Relapse Prevention

Only available on StudyMode
  • Download(s) : 919
  • Published : April 10, 2011
Open Document
Text Preview
Relapse Prevention

ADC – 208
Case Management
M.Reynolds


Relapse Prevention

An addict/client must always realize and be aware that relapse is a distinct possibility which can happen to anyone who is or has ever been an abuser. Prevention from relapse is an ongoing process requiring both abstinence and changing your thinking patterns behaviors, attitudes, and lifestyle. Relapse refers to the process of returning to the use of alcohol or drugs after a period of abstinence. Relapse is possible regardless of how much time you have been sober/clean, and part of a client’s recovery plan should include learning about the relapse process and coming up with a plan to help prevent one from relapsing and knowing the warning signs. There is the relapse before the relapse, meaning it builds over a course of time a period of hours, days, weeks or even months. Many who have addictive personalities have reviewed their relapse experiences and identified signs which precedes the relapse, and which indicates they were headed back to using. (Relapse prevention www.drugalcohol-rehab.com) Relapse prevention is a method of teaching recovering client’s to recognize and manage relapse warning signs. Relapse prevention becomes the primary focus for client’s who are unable to maintain abstinence from alcohol or drugs despite their efforts in treatment. Relapse prevention strategies are useful so that the addict does not feel like they have failed in treatment. By planning ahead for relapse the client’s know that they are likely to occur and that they don't mean failure or even setback, but are a natural part of the recovery process. In a group/ 12 step or therapy session, members can openly share their fears of relapsing. Those who have relapsed can share the experience, knowledge, and the causes of their relapsing. Most relapse prevention plans call attention to possible triggers that can send a substance abuser back to their drugs of choice. In counseling, the client is encouraged to come up with a list of his or her own potential triggers that either needs to be avoided or dealt with once the trigger has happened. In a 12 step or group counseling others will be able to share with clients their triggers and how they deal or avoid them. This sharing and knowledge will help group members when triggers do occur. 12 steps and in group counseling members have the opportunity to recognize their own struggles in others. Being able to identify with others can be very powerful for some members. Relapse prevention is about teaching the clients about associations they might have to drug use. Because the individual is usually not aware of all of those associations, their story must be told before others, which helps to point out ways that the addict continued to make it easy to use the substance. One game for teaching relapse prevention is to have a person share his plans for staying drug-free after discharge from treatment, and then have group member’s signal by raising their hands whenever the person reports a plan that appears to put him or her at risk of relapse. The person is taught by the silent hands which people, places and situations are likely to cause him to desire to use drugs. Suggestions for alternative behaviors are then shared. Suggestions sometimes include advice to drive home using a different route than the one used before, if the former route involved driving past a favorite bar, crack house or other scene of prior drug abuse. (Valerie Belew Group Therapy Games for Substance abuse). Members sharing feedback from each other allows them to help themselves by helping others. According to The Comprehensive Handbook by Miller, to understand the progression of warning signs, it is important to look at the dynamic interaction between the recovery and relapse processes. Recovery and relapse can be described as related...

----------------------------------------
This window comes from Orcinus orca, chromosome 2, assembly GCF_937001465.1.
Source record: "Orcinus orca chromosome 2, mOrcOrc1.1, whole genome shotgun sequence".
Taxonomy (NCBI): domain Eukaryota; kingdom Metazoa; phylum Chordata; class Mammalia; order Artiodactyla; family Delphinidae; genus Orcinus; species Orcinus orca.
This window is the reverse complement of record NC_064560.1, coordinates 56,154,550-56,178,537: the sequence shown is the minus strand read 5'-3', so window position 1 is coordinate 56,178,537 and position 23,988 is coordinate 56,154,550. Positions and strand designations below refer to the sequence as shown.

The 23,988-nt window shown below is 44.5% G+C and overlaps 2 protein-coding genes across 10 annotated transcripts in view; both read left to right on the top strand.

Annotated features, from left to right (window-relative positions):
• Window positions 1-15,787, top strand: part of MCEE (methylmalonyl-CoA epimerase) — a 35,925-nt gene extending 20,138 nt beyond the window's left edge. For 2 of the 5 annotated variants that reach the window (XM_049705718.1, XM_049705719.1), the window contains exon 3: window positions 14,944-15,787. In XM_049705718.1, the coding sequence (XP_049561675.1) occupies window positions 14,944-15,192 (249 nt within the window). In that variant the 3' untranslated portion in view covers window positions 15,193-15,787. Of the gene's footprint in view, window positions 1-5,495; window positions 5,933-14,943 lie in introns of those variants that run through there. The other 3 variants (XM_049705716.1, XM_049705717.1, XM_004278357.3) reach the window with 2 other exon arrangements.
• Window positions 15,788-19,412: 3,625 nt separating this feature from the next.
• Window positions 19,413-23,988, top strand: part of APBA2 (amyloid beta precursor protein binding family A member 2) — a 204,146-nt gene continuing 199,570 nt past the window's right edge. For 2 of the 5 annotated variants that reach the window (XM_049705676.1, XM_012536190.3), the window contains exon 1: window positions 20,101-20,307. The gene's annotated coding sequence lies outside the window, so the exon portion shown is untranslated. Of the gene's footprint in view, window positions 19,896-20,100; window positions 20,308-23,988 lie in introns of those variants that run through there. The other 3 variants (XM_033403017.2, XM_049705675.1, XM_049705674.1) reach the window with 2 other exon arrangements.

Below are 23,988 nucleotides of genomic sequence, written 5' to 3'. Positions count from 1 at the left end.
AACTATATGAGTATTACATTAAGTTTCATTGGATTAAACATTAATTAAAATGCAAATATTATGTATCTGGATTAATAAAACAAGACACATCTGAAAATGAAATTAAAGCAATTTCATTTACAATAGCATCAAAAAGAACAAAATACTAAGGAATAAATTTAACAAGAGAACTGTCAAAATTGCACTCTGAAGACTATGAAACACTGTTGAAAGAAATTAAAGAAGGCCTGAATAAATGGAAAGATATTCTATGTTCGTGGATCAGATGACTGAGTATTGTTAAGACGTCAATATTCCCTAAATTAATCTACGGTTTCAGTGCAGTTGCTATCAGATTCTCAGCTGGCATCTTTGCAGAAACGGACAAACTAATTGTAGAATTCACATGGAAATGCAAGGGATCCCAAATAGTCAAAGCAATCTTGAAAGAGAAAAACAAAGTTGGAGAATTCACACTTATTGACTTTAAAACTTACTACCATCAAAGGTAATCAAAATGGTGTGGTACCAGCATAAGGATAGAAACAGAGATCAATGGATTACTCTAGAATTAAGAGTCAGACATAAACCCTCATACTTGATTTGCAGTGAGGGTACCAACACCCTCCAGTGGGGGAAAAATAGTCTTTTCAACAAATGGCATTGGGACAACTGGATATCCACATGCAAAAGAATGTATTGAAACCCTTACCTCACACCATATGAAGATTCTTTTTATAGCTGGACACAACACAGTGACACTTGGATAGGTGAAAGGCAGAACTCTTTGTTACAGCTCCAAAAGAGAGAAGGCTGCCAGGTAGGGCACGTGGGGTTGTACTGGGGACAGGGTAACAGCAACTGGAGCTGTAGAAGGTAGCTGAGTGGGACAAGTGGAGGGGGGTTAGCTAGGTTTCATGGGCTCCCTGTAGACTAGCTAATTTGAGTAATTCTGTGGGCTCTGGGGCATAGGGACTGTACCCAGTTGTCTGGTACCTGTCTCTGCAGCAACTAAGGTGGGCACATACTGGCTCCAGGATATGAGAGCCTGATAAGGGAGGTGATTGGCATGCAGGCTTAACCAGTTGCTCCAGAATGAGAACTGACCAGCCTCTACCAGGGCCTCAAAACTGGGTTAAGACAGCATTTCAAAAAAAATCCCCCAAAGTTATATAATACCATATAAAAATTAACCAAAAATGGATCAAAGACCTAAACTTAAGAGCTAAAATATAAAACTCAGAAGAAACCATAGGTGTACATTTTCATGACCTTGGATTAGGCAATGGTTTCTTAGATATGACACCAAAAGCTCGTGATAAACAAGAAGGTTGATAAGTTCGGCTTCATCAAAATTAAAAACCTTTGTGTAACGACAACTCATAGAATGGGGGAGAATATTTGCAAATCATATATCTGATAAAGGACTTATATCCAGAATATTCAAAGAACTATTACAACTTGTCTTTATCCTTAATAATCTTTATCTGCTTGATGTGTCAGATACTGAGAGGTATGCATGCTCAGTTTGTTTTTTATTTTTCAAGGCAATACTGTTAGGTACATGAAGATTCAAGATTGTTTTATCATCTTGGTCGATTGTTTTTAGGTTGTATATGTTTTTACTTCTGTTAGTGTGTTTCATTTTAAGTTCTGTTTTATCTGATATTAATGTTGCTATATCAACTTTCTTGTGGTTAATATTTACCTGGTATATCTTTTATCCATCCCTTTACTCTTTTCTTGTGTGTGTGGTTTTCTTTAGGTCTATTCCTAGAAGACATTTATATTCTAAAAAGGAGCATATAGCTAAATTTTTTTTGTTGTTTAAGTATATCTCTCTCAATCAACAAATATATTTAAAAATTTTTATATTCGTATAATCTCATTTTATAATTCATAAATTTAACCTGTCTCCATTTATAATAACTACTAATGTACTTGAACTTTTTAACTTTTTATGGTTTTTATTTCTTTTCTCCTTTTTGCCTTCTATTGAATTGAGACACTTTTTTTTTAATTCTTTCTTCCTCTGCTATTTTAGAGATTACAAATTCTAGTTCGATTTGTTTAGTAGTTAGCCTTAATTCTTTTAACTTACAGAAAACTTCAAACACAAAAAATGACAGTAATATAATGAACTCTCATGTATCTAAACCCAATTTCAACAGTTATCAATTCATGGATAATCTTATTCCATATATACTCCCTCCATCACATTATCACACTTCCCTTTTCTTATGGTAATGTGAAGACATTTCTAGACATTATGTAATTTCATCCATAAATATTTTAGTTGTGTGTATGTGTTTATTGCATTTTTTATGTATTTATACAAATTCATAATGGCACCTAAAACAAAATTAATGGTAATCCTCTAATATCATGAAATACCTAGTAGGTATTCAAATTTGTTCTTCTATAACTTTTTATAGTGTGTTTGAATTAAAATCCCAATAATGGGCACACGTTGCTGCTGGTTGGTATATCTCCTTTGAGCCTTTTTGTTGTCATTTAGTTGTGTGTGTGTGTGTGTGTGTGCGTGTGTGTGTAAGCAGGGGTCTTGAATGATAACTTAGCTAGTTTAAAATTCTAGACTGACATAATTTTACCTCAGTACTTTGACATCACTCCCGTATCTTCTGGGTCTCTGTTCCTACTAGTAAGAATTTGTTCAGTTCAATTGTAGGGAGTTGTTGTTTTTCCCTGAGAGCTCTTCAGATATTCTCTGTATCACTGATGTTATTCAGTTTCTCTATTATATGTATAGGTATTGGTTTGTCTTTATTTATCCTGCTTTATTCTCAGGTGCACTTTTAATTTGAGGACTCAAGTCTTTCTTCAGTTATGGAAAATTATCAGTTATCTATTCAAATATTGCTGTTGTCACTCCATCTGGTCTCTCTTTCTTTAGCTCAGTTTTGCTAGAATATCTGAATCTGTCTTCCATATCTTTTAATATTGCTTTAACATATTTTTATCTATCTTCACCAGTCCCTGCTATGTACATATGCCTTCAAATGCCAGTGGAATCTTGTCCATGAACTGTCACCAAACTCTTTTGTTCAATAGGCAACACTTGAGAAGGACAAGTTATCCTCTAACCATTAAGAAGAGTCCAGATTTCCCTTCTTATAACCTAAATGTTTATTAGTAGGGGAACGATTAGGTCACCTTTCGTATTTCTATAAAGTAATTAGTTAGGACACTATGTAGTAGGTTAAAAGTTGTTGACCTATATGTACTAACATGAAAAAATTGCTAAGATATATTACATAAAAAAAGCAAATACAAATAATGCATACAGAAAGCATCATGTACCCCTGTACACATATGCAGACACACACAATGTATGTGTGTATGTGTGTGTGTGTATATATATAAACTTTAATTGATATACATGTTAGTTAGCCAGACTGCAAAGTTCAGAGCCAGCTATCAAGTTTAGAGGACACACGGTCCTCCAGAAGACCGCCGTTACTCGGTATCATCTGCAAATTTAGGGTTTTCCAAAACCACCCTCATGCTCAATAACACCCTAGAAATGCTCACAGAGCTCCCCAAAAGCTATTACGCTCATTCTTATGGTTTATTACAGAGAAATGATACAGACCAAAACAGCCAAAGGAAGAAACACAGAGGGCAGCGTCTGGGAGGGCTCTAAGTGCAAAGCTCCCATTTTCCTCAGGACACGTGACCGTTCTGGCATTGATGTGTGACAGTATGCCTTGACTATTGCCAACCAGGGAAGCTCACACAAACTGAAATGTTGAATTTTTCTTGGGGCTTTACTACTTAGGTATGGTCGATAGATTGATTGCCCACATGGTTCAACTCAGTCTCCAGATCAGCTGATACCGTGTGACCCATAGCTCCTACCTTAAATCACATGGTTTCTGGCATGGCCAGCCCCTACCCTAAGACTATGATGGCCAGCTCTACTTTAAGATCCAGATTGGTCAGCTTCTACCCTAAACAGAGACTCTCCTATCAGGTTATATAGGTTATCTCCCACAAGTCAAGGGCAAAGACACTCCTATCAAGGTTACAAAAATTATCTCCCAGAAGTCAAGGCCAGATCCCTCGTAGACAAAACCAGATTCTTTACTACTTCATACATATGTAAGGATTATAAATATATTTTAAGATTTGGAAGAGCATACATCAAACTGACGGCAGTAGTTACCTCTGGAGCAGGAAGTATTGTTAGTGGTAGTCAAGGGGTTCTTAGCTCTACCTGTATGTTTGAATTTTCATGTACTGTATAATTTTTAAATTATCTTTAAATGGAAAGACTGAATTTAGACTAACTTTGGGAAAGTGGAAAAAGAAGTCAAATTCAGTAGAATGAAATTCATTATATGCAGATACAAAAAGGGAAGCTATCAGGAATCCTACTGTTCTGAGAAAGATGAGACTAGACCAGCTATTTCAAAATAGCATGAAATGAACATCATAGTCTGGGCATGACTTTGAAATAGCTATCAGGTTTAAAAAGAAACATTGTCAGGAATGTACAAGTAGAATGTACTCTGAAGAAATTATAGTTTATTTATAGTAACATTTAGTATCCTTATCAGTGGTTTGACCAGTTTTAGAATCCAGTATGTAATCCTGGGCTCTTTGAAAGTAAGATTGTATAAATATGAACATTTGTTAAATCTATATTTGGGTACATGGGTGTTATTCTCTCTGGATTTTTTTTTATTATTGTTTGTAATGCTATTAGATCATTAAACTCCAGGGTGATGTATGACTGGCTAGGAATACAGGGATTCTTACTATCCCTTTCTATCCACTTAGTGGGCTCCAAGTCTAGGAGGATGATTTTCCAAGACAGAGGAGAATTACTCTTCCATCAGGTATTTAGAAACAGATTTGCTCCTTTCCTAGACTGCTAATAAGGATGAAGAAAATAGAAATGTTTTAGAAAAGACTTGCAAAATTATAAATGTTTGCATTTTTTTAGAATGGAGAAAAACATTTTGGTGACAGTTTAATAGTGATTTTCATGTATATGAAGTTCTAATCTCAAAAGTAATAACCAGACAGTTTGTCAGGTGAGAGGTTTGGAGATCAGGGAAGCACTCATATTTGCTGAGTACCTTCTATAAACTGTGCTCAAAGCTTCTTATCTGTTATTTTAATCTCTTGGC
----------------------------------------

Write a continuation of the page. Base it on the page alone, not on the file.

tracking img